Most people need 8 to 9 hours of sleep. If you don’t get the sleep you need, then this will interfere with your brain and you may experience brain fog.

          Instead of skipping a few hours of sleep to get ahead of things you need to do, you’ll end up taking away productive hours from your day, because you won’t be able to concentrate and your thoughts will be cloudy.

          Many people have trouble sleeping but you can help improve your sleep by a following a few simple steps.

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          There is the 4-7-8 Breathing Exercise, which is a technique that regulates your breath and helps you fall asleep faster. Another well-known technique is to avoid bright lights before you go to sleep.

          A lot of us are guilty of falling asleep with the TV on or with our phone right by us, but the blue lights from these screens suppresses the production of melatonin in our bodies, which actually makes us stay awake longer instead. If you’re having trouble going to sleep without doing something before you close your eyes, then try taking up reading instead.

          If you want to feel more energized throughout the day, start doing this.

          5. Hormonal changes

          Brain fog can be triggered by hormonal changes. Whenever your levels of progesterone and estrogen increases, you may experience short-term cognitive impairment and your memory can get bad.

          If you’re pregnant or going through menopause, then you shouldn’t worry too much if your mind suddenly starts to get a bit cloudy. Focus on keeping a good diet, getting enough of sleep and the brain fog should pass once you’re back to normal.

          6. Medication

          If you’re on some medication, then it’s very normal to start experiencing some brain fog.

          You may start to forget things that you used to be able to remember, or you get easily confused. Maybe you can’t concentrate the same way that you used to. All of these things can be very scary, but you shouldn’t worry too much about it.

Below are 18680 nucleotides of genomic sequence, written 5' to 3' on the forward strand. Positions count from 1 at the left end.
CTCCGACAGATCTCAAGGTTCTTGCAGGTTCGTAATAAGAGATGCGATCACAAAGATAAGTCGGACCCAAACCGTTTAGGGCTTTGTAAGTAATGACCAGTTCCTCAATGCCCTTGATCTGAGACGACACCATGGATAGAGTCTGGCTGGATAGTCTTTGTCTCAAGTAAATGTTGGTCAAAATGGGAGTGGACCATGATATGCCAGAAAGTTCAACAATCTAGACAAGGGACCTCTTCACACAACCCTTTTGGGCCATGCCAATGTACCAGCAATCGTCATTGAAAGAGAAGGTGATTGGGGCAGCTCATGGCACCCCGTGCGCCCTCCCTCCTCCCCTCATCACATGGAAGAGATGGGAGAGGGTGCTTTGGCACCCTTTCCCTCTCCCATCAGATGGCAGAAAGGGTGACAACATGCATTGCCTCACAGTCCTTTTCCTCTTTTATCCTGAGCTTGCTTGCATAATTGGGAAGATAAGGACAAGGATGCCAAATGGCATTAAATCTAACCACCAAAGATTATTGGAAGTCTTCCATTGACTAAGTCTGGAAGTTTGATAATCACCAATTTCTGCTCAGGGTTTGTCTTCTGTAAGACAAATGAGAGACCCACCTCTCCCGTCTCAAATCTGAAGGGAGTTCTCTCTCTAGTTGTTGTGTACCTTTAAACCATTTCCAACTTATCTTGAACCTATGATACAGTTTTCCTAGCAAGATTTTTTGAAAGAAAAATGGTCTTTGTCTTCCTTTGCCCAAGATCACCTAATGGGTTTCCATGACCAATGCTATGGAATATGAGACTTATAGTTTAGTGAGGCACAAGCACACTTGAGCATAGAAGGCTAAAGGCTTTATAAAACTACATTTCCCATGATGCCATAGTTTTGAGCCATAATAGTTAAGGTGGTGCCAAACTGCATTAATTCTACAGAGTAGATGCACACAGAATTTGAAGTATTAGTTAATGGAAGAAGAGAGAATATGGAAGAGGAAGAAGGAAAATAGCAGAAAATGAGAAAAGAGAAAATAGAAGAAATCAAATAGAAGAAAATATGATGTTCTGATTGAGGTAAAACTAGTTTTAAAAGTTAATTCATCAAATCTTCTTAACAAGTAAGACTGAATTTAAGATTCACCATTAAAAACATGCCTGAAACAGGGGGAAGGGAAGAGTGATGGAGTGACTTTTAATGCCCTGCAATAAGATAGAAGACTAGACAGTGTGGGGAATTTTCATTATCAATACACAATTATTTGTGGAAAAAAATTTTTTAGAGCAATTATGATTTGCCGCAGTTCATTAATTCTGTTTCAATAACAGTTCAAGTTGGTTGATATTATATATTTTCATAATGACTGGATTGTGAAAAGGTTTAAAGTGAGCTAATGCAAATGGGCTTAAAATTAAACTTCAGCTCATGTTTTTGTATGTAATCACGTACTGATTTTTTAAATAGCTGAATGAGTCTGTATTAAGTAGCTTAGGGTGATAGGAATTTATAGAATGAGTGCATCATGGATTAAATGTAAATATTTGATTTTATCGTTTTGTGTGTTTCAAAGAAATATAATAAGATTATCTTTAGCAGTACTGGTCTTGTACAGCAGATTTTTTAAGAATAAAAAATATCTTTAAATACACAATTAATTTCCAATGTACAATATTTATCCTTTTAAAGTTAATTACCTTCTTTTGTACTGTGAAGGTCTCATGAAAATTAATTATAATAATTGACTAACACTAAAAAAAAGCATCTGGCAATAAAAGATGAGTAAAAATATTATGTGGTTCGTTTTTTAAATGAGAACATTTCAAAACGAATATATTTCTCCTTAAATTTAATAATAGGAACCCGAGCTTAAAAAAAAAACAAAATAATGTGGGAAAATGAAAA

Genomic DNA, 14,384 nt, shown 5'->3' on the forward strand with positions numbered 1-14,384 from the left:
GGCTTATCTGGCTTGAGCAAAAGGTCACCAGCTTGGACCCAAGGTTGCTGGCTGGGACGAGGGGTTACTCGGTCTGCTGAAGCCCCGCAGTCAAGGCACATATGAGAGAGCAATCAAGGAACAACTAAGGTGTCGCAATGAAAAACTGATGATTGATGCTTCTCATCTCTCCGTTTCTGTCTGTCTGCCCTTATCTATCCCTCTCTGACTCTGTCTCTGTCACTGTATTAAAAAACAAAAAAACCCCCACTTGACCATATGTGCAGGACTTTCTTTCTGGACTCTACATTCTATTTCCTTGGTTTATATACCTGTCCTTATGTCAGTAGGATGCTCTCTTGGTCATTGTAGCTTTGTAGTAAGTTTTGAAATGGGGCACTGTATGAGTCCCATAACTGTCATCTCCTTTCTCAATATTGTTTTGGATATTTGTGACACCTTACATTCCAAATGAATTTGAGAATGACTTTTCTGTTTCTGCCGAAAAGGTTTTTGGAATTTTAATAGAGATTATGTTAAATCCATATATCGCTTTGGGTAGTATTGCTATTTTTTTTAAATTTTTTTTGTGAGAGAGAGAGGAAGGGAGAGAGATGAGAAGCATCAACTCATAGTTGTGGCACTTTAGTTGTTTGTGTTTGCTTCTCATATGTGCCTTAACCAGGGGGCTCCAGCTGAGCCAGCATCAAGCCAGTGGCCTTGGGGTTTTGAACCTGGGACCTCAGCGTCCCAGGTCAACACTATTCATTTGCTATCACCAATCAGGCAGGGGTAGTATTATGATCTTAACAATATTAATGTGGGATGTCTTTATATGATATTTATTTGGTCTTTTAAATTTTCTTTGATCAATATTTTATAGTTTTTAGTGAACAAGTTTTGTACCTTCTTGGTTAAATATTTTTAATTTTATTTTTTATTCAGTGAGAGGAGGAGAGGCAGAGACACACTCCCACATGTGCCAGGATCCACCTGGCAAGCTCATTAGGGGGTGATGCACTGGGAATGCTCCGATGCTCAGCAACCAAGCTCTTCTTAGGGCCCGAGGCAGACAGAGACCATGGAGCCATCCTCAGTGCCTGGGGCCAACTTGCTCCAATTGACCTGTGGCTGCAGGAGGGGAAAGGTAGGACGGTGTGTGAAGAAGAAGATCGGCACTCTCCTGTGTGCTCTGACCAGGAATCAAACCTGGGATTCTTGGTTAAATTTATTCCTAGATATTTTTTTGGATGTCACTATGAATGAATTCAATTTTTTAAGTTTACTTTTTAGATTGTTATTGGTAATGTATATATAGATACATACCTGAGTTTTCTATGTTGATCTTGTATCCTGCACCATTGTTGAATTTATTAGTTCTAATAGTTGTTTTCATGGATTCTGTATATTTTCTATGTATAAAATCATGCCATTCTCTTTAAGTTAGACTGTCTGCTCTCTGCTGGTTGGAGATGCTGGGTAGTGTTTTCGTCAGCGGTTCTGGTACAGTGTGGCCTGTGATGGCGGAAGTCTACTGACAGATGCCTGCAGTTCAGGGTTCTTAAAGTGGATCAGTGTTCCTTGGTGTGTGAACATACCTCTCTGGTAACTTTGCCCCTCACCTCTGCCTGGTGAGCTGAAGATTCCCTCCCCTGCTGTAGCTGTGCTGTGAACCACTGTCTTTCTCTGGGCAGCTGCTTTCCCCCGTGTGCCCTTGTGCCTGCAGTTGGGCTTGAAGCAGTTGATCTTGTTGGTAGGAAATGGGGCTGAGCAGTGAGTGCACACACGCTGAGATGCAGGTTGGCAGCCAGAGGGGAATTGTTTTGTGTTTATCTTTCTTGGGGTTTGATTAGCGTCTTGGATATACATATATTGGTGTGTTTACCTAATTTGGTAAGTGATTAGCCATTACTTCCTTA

Brain fog is a very normal side effect of drugs, but by lowering your dosage or switching over to another drug; the side effect can’t often be improved and maybe even completely removed.

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          7. Medical condition

          Brain fog can often be a symptom of a medical condition. Medical conditions that include inflammation, fatigue, changes in blood glucose level are known to cause brain fog.

          Conditions like chronic fatigue syndrome, fibromyalgia, anemia, depression, diabetes, migraines, hypothyroidism, Sjögren syndrome, Alzheimer’s disease, Lupus and dehydration can all cause brain fog.[2]

          The bottom line

          If you haven’t been diagnosed, then never start browsing around Google for the conditions and the symptoms. Once you start looking for it; it’s very easy to (wrongfully) self-diagnose.

          Take a step back, put away the laptop and relax. If you’re worried about being sick, then always check in with your doctor and take it from there.

          Remember, the list of things that can cause brain fog is long and it can be something as simple as the wrong diet or not enough sleep.

          Featured photo credit: Asdrubal luna via unsplash.com

          Reference

          [1]Food Allergy: Common Allergens
          [2]HealthLine: 6 Possible Causes of Brain Fog